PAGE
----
J.B. MacKinnon
Stephen Marche
Nathaniel Rich
Robert Sapolsky

Excellent essays on a possibly immortal hydrozoan (Nathaniel Rich); a scientist who invented the treatment that let him live until 3 days before he won the Nobel (Katherine Harmon); science (really curiosity) as a natural human quality and therefore part of evolution (Robert Sapolsky); an eloquent descriptio
Nov 25, 2013 rated it it was amazing
Mukherjee presents a collection of deftly written essays covering topics on physics, genetics, psychology, evolution, and more that celebrates the best science has to offer. There is so much to love in each piece's exploration of the theory and practice (the actual DOING) of science. I look forward to next year's collection and have a new, profound appreciation for the "tenderness" (see author's opening chapter) scientists exhibit for their work. ...more
David Saslav
Jun 10, 2014 rated it it was amazing
Shelves: science-writing
Am now a huge fan of this series. Have only read 2008 and 2013 editions so far. Both are incredibly enlightening. And apparently this one was well below average for the seekers of scientific enlightenment!
Julie M
Nov 26, 2013 rated it really liked it
Shelves: own-this-book
I've read about 3/4 of these essays and each one has taught me something I didn't know. From math/cellular biology/technology/medicine and psychology--these annual collections are a must-read for me. ...more
Becky Johnson
Dec 13, 2018 rated it it was amazing
This book had a lot of interesting essays, but my favorite was the one on immortal jellyfish.
Nov 02, 2014 rated it liked it
The Best American Science and Nature Writing 2013 edited by Siddhartha Mukherjee and Tim Folger

“The Best American Science and Nature Writing 2013” is a solid but anthology that covers the best essays in various fields of science. Pulitzer Prize winning author and leading cancer physician Siddhartha Mukherjee makes the selection for the best work of 2013. His focus is on essays that describe how science happens. This 368-page includes twenty-seven essays that cover the spectrum of science from ob
Oct 05, 2014 rated it really liked it
Shelves: non-fiction
These notes are just for my memory (earlier ones I read a while ago so I can’t remember as much about those):

False Idyll: Nature is wild and can be truly destructive. It is only recently that we feel protected from it on a daily basis. It is less romantic than we perceive it to be now.

The Last Distinction: Is language the last distinction between human and animals? Talks about several occasions where humans taught animals some language.

Talk to Me: About a woman who is trying to establish commu
Brad Hodges
Jan 11, 2014 rated it really liked it
I am not one who has a scientific bent, but I am fascinated by science. I just can never get too deeply into it, because I don't understand high concepts of math, and because I don't have the patience for the scientific method. But I did enjoy many of the essays in the latest volume of The Best American Science and Nature Writing.

The volume was edited by Siddhartha Mukherjee, who wrote the excellent The Emperor of All Maladies. He notes in his introduction that science is under attack: "The fail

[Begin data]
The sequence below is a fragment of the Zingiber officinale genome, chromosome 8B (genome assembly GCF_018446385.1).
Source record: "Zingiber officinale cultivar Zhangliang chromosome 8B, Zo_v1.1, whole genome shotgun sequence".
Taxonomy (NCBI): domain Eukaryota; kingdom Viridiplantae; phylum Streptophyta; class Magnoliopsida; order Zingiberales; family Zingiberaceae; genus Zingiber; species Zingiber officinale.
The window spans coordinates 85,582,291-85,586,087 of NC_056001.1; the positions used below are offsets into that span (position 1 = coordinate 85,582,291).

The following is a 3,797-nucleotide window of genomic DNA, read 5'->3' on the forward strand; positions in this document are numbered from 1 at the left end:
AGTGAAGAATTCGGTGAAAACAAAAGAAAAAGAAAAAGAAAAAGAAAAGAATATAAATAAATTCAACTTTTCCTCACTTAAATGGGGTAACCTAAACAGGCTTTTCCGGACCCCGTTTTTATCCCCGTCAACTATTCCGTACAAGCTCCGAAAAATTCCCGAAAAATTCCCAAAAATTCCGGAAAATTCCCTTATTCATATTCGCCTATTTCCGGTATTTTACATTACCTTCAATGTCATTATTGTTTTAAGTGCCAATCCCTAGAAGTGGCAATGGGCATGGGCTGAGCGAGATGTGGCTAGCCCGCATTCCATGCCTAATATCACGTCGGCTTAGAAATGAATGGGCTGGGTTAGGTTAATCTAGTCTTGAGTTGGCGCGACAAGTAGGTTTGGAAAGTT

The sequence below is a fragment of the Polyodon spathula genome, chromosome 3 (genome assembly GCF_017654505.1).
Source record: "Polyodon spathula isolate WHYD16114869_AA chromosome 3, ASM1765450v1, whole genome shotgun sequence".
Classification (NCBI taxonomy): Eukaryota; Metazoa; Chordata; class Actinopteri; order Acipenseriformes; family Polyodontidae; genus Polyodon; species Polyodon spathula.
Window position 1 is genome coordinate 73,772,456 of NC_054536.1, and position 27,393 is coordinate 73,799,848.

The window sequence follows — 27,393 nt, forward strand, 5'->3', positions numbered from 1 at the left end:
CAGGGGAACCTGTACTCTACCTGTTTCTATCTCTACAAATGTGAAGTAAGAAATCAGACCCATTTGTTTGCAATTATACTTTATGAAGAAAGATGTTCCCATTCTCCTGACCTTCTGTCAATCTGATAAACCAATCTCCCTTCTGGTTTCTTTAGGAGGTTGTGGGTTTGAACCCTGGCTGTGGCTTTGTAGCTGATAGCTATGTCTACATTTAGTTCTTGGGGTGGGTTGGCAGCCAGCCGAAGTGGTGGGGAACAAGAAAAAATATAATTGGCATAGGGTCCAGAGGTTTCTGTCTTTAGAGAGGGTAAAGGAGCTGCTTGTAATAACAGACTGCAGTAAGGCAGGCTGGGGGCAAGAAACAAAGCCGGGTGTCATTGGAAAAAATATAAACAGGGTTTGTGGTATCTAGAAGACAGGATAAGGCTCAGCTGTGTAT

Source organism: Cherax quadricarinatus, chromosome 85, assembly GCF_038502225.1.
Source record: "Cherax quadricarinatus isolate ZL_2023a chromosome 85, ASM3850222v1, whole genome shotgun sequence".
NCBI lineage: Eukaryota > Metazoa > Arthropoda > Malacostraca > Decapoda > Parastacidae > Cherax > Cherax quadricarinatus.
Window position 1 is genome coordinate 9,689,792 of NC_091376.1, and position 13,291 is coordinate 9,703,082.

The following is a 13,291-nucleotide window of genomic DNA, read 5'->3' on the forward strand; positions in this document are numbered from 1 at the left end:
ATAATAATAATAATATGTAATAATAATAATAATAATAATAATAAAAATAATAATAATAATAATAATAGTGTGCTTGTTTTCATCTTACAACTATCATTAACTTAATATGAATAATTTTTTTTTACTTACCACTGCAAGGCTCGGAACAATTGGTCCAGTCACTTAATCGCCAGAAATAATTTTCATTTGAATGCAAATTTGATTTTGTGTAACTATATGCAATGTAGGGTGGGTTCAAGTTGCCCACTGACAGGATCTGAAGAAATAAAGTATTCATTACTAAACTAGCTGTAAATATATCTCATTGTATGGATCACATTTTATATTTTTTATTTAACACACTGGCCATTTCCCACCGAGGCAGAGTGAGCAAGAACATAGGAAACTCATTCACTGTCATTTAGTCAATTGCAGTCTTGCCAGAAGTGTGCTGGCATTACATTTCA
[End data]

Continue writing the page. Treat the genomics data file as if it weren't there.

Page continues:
Jun 01, 2013 rated it it was amazing
Once again, another fine edition in this series, which celebrates the best writing of the year while offering up-to-date science and nature. The 2013 edition seems to include more nature stories than previous volumes. Twenty-seven essays in the current edition. Eleven highlights:

4 stars
— Autism Inc, from The New York Times Magazine. About a new employment agency for autistic adults — 50,000 turn 18 every year. Apparent weakness (bluntness and obsession) can become marketable skills (directness,
Feb 11, 2017 rated it it was amazing
I love this yearly anthology and I missed the 2013 edition, so I picked it up because it featured so many of my favorite science writers - Alan Lightman (physics), Jerome Groopman (medicine), Oliver Sacks (neurology/psychology), Steven Weinberg (physics), Natalie Angier (science journalist), and David Deutsch (physics). Many magazines carry science articles - The New Yorker, Scientific American, The Atlantic, Harpers, National Geographic... - but I don't like to buy magazines. Instead I love thi ...more
Oct 06, 2014 rated it liked it
As always in this series, each individual essay will likely find an audience for it that declares it the best. For me, I found it a little more hit and miss than those published in previous years. It is the first issue in this series that I have not read from cover to cover (the theoretical physics articles were hard for me to get into --and usually that's not the case). I like to read these collections when flying across the country---the articles are just long enough to occupy one's time durin ...more
Maurynne  Maxwell
Oct 05, 2013 rated it really liked it  ·  review of another edition
Shelves: science
As always, a wonderful journey. Though technically I would title it The Best Science and Nature Essays 2013.

Once again gathered from trade publications as widely varied as the New Yorker, Outside, Playboy, Scientific American, Harper's, The Virginia Quarterly Review, and filtered by a highly qualified guest editor, in this case Siddartha Mukherjee, cancer physician and researcher and author of The Emperor of Maladies: A Biography of Cancer, the 2011 Pulitzer Prize winner for general nonfiction.